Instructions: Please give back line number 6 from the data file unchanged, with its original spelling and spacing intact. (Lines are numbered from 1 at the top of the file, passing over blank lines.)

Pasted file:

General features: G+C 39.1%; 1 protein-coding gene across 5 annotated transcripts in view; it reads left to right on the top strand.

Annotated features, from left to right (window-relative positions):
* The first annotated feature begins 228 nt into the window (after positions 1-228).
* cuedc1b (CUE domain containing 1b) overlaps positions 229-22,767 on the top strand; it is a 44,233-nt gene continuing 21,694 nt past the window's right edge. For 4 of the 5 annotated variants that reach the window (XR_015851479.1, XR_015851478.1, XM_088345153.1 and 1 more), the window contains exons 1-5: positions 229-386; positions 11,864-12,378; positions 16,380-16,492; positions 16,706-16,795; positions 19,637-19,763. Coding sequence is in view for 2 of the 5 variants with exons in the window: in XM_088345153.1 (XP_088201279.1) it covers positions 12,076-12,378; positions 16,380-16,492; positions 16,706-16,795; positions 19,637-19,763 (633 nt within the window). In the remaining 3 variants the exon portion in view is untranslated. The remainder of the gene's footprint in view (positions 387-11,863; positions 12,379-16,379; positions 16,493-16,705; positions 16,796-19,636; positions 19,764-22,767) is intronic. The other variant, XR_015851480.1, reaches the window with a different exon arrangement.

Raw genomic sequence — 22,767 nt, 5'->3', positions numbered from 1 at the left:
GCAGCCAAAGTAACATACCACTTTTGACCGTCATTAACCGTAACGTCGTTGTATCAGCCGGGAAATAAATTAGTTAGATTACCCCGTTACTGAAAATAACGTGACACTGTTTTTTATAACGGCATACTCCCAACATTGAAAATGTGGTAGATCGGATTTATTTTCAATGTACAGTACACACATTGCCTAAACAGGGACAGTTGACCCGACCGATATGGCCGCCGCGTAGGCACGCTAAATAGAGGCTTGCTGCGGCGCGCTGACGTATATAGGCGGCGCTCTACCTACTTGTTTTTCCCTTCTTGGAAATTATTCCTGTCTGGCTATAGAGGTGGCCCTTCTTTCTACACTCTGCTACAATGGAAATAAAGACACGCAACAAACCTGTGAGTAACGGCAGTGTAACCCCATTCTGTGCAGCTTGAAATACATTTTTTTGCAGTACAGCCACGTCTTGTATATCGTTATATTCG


GCAGCCAAAGTAACATACCACTTTTGACCGTCATTAACCGTAACGTCGTTGTATCAGCCGGGAAATAAATTAGTTAGATTACCCCGTTACTGAAAATAACGTGACACTGTTTTTTATAACGGCATACTCCCAACATTGAAAATGTGGTAGATCGGATTTATTTTCAATGTACAGTACACACATTGCCTAAACAGGGACAGTTGACCCGACCGATATGGCCGCCGCGTAGGCACGCTAAATAGAGGCTTGCTGCGGCGCGCTGACGTATATAGGCGGCGCTCTACCTACTTGTTTTTCCCTTCTTGGAAATTATTCCTGTCTGGCTATAGAGGTGGCCCTTCTTTCTACACTCTGCTACAATGGAAATAAAGACACGCAACAAACCTGTGAGTAACGGCAGTGTAACCCCATTCTGTGCAGCTTGAAATACATTTTTTTGCAGTACAGCCACGTCTTGTATATCGTTATATTCG